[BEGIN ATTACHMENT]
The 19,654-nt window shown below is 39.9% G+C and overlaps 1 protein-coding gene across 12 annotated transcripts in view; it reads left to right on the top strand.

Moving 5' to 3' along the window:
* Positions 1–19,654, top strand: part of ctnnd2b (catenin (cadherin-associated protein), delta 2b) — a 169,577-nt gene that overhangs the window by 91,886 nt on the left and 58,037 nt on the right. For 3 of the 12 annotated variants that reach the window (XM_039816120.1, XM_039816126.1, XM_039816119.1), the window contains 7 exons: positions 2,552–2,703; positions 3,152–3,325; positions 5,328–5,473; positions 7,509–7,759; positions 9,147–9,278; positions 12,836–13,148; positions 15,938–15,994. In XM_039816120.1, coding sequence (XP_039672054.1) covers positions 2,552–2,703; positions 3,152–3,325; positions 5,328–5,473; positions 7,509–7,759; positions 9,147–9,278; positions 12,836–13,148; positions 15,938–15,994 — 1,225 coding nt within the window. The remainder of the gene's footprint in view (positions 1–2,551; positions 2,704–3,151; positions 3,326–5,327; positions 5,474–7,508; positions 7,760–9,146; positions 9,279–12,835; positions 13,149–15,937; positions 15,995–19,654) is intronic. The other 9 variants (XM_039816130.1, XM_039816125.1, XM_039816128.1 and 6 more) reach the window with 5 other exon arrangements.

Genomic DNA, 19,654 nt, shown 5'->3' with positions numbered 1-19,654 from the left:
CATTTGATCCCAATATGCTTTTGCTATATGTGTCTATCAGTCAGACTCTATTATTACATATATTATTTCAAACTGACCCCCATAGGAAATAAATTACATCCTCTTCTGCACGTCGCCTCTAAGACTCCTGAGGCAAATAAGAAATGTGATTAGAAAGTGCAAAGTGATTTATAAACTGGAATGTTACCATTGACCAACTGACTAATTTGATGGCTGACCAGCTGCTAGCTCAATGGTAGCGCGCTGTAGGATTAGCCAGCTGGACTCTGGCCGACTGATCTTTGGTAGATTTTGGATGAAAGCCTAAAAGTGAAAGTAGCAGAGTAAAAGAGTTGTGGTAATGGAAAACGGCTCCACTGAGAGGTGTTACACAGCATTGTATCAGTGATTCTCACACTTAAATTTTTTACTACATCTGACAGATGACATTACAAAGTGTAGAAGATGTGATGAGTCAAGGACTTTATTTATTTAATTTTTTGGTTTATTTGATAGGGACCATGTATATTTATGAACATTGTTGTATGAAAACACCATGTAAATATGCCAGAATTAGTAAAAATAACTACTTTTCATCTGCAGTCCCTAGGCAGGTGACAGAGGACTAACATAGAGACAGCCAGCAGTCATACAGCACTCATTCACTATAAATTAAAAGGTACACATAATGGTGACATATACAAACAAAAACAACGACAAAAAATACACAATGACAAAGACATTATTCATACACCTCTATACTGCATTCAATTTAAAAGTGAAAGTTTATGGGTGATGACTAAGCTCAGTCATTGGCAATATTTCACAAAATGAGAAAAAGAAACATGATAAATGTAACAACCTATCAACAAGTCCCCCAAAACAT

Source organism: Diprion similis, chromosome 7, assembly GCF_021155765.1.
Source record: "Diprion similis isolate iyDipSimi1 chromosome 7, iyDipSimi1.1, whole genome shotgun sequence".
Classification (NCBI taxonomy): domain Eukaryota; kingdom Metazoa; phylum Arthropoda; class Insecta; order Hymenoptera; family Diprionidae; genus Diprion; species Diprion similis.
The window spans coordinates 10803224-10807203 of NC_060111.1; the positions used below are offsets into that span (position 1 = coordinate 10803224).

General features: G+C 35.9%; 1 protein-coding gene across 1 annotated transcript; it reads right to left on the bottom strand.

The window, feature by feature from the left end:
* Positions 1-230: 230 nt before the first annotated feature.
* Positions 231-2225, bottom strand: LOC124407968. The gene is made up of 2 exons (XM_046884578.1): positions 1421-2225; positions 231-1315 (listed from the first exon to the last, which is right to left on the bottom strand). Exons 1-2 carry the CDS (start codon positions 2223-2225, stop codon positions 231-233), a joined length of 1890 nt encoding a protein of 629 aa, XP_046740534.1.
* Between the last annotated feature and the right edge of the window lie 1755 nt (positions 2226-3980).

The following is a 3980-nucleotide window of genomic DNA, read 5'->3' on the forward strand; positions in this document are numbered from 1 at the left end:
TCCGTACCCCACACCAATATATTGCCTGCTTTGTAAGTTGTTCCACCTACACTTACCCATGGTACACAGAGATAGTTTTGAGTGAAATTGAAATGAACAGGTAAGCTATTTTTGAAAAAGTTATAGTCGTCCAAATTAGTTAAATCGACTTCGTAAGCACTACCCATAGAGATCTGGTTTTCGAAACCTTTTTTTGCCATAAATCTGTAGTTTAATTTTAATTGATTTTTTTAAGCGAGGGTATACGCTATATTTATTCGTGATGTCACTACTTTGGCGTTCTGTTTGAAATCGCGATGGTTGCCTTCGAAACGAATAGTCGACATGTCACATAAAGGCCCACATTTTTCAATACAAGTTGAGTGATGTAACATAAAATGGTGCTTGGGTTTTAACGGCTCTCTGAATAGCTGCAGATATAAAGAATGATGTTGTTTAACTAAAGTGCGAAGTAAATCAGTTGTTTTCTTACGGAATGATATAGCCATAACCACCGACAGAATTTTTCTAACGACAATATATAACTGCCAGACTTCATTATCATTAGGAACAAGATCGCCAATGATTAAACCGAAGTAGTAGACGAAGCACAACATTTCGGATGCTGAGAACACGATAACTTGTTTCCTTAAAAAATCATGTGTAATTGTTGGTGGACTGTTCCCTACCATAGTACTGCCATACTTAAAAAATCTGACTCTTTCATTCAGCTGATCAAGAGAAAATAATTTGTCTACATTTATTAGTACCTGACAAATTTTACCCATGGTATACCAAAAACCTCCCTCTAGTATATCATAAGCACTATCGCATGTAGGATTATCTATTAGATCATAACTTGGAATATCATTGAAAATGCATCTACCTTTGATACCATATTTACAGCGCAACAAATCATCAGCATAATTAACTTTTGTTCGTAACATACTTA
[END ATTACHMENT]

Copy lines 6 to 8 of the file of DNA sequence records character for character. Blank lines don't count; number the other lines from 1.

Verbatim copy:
Source organism: Diprion similis, chromosome 7, assembly GCF_021155765.1.
Source record: "Diprion similis isolate iyDipSimi1 chromosome 7, iyDipSimi1.1, whole genome shotgun sequence".
Classification (NCBI taxonomy): domain Eukaryota; kingdom Metazoa; phylum Arthropoda; class Insecta; order Hymenoptera; family Diprionidae; genus Diprion; species Diprion similis.